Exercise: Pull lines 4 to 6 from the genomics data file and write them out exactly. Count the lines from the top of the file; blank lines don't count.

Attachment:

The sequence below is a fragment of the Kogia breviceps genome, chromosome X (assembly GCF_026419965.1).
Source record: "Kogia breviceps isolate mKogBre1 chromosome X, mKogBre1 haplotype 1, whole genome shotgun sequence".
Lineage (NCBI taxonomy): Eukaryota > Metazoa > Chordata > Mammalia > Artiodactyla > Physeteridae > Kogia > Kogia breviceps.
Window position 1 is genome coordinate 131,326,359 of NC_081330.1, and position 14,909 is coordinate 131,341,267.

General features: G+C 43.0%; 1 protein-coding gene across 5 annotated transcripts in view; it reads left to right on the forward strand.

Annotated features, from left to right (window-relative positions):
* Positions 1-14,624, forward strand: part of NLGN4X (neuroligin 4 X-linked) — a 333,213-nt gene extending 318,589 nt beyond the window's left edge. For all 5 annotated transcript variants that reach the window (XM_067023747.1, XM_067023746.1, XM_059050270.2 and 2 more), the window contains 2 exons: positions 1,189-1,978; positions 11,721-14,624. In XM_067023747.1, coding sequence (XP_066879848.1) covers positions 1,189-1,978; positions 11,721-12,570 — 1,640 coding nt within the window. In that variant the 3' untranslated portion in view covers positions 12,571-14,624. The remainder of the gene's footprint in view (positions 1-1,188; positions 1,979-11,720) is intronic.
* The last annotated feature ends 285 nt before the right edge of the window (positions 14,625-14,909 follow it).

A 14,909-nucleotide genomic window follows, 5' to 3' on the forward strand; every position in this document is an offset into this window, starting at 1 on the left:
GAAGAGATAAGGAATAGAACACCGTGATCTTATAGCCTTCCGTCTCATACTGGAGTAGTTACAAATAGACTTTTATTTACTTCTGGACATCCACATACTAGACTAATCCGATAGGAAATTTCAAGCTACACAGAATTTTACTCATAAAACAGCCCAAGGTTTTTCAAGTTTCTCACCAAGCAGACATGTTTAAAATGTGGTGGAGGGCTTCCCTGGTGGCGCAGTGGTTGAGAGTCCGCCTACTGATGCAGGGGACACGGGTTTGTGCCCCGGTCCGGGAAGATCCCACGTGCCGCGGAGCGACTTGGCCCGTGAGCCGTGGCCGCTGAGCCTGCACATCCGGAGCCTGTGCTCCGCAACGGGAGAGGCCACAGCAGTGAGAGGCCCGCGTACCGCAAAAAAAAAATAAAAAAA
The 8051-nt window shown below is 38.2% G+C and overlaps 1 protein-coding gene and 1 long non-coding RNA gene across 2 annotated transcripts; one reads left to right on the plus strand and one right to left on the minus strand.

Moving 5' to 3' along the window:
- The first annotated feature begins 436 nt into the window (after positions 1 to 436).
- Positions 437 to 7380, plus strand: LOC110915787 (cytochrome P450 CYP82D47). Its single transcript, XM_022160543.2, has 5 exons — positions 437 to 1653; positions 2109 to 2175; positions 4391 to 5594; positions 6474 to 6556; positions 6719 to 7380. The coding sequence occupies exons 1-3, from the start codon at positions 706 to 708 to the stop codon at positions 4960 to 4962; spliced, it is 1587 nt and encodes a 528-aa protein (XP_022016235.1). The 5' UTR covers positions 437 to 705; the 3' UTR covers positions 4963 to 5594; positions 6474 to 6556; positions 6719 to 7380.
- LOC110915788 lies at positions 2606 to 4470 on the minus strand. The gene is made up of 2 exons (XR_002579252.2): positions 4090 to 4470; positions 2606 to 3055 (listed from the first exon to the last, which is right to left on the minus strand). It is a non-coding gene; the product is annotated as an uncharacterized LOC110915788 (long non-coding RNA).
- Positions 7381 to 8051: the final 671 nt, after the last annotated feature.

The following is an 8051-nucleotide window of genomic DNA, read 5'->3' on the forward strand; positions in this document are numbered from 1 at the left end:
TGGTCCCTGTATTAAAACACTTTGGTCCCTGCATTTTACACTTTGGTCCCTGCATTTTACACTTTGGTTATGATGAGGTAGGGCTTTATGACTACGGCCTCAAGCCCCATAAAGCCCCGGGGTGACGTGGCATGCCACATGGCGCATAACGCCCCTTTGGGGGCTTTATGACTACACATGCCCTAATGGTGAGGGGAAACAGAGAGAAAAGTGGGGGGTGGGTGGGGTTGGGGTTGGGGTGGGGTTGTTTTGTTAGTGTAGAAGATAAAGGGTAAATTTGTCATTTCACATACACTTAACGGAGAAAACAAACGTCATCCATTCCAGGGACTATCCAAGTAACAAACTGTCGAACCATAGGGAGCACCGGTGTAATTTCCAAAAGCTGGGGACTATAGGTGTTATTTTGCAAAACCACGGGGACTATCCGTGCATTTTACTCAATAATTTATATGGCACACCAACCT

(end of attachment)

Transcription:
Window position 1 is genome coordinate 131,326,359 of NC_081330.1, and position 14,909 is coordinate 131,341,267.

General features: G+C 43.0%; 1 protein-coding gene across 5 annotated transcripts in view; it reads left to right on the forward strand.

Annotated features, from left to right (window-relative positions):